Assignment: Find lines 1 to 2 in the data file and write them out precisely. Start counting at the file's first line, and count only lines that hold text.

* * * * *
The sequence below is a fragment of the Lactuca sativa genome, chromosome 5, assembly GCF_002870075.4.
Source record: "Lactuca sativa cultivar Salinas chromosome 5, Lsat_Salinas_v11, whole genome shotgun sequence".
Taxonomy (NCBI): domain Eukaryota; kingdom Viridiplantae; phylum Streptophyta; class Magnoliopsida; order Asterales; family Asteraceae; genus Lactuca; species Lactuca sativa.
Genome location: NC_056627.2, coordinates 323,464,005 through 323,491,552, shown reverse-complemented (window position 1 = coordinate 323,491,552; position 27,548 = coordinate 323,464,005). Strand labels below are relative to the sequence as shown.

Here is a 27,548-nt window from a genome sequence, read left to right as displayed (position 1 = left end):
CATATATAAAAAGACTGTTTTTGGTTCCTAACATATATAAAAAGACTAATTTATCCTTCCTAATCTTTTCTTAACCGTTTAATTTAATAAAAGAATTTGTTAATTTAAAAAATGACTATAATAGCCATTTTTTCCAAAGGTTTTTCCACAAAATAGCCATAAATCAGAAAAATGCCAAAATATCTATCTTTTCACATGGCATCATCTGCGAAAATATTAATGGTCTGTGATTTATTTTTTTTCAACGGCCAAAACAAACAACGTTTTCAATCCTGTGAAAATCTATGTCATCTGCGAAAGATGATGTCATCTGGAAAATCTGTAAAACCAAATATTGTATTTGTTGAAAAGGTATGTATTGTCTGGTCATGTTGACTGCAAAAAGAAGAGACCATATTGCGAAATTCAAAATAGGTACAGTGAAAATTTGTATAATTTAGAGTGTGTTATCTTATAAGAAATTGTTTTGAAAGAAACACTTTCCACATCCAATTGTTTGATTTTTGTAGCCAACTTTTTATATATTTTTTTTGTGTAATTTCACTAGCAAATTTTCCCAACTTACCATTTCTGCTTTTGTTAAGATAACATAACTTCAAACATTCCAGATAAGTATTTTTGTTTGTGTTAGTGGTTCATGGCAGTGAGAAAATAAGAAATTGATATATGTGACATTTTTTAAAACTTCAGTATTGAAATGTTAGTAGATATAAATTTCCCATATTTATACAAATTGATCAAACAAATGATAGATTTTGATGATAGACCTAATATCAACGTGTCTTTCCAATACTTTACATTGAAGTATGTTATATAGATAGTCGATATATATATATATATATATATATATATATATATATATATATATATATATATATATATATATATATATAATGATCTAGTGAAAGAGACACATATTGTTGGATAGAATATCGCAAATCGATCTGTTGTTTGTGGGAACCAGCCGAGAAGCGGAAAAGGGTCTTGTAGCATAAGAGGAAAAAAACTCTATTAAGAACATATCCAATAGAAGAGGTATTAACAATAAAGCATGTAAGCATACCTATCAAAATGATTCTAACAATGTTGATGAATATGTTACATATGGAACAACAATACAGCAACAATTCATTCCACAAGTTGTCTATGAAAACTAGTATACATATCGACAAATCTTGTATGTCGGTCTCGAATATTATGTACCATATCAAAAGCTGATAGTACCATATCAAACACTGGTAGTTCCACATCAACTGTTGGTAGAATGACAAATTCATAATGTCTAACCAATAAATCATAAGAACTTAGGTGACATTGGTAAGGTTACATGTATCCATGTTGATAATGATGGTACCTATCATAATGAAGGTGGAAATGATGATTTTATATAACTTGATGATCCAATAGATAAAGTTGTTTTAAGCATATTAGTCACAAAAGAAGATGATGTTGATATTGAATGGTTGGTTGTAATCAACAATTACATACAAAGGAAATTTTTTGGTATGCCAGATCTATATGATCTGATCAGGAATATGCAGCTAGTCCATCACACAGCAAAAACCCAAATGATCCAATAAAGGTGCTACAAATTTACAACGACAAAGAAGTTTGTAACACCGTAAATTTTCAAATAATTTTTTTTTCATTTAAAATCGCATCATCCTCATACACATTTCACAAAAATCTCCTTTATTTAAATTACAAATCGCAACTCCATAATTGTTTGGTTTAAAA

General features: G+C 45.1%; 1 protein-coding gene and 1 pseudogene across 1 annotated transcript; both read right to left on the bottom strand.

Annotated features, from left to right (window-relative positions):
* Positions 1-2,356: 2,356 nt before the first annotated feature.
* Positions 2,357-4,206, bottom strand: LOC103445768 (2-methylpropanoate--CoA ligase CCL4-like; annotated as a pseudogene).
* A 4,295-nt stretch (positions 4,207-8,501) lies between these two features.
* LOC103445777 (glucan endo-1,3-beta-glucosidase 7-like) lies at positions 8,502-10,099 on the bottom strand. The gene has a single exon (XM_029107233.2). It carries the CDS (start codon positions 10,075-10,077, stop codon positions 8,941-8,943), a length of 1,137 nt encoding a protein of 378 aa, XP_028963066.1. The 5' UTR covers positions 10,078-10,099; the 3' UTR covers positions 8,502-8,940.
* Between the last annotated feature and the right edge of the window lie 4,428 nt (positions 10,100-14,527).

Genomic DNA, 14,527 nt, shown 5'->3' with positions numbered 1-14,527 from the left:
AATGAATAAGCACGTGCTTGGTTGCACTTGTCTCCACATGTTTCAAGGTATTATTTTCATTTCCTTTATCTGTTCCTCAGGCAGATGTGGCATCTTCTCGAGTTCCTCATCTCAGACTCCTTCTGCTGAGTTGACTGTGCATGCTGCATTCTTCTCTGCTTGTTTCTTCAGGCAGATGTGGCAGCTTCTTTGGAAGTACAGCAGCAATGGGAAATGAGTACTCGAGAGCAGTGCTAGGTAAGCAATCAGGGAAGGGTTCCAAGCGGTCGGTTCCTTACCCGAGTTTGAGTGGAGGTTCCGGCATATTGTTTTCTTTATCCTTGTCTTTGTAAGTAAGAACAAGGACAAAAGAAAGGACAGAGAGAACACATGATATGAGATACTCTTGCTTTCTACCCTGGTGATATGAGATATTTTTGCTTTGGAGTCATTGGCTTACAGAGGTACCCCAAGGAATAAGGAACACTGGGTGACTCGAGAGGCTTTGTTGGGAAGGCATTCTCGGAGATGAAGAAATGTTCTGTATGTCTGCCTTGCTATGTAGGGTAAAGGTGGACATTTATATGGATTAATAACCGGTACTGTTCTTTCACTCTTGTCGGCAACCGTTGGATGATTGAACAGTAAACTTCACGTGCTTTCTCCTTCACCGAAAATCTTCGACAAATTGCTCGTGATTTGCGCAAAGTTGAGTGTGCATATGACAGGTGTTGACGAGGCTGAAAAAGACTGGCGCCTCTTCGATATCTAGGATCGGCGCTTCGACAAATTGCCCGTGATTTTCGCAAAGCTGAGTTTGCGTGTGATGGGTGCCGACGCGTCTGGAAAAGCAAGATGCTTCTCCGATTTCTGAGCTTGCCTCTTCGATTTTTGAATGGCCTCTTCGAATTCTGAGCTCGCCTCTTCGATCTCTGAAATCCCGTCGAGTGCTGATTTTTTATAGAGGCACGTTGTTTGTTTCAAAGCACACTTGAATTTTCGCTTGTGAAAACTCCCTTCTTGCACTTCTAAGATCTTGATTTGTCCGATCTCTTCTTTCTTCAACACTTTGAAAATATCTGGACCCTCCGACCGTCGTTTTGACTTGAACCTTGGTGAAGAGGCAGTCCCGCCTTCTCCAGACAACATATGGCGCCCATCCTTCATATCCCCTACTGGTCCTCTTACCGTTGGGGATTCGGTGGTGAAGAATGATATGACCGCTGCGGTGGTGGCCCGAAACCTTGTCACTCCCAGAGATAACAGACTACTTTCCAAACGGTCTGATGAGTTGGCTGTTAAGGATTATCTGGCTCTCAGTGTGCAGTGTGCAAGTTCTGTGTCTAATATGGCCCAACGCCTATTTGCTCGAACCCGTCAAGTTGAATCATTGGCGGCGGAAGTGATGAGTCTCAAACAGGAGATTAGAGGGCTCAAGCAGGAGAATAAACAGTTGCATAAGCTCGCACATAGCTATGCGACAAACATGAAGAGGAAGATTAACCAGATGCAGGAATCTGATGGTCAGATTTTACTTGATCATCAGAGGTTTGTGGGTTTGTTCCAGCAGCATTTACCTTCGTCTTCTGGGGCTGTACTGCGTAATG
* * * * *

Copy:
The sequence below is a fragment of the Lactuca sativa genome, chromosome 5, assembly GCF_002870075.4.
Source record: "Lactuca sativa cultivar Salinas chromosome 5, Lsat_Salinas_v11, whole genome shotgun sequence".